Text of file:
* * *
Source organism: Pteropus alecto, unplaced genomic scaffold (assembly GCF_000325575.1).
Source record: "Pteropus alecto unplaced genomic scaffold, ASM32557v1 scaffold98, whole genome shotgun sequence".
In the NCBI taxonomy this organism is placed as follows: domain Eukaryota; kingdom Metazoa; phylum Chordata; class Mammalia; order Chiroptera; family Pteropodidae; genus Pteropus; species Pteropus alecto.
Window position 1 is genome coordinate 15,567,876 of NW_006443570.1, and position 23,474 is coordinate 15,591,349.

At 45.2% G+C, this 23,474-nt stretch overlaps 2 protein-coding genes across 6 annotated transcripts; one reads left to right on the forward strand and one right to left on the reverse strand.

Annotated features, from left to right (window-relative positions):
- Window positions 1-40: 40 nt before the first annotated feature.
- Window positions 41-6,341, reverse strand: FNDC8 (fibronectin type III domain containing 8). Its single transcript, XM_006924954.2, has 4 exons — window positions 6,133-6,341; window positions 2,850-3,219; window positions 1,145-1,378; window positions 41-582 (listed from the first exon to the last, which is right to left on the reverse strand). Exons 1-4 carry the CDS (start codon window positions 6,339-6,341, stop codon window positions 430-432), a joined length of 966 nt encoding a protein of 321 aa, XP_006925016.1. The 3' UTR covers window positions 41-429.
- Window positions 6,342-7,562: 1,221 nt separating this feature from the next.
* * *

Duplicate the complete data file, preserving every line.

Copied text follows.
Source organism: Pteropus alecto, unplaced genomic scaffold (assembly GCF_000325575.1).
Source record: "Pteropus alecto unplaced genomic scaffold, ASM32557v1 scaffold98, whole genome shotgun sequence".
In the NCBI taxonomy this organism is placed as follows: domain Eukaryota; kingdom Metazoa; phylum Chordata; class Mammalia; order Chiroptera; family Pteropodidae; genus Pteropus; species Pteropus alecto.
Window position 1 is genome coordinate 15,567,876 of NW_006443570.1, and position 23,474 is coordinate 15,591,349.

At 45.2% G+C, this 23,474-nt stretch overlaps 2 protein-coding genes across 6 annotated transcripts; one reads left to right on the forward strand and one right to left on the reverse strand.

Annotated features, from left to right (window-relative positions):
- Window positions 1-40: 40 nt before the first annotated feature.
- Window positions 41-6,341, reverse strand: FNDC8 (fibronectin type III domain containing 8). Its single transcript, XM_006924954.2, has 4 exons — window positions 6,133-6,341; window positions 2,850-3,219; window positions 1,145-1,378; window positions 41-582 (listed from the first exon to the last, which is right to left on the reverse strand). Exons 1-4 carry the CDS (start codon window positions 6,339-6,341, stop codon window positions 430-432), a joined length of 966 nt encoding a protein of 321 aa, XP_006925016.1. The 3' UTR covers window positions 41-429.
- Window positions 6,342-7,562: 1,221 nt separating this feature from the next.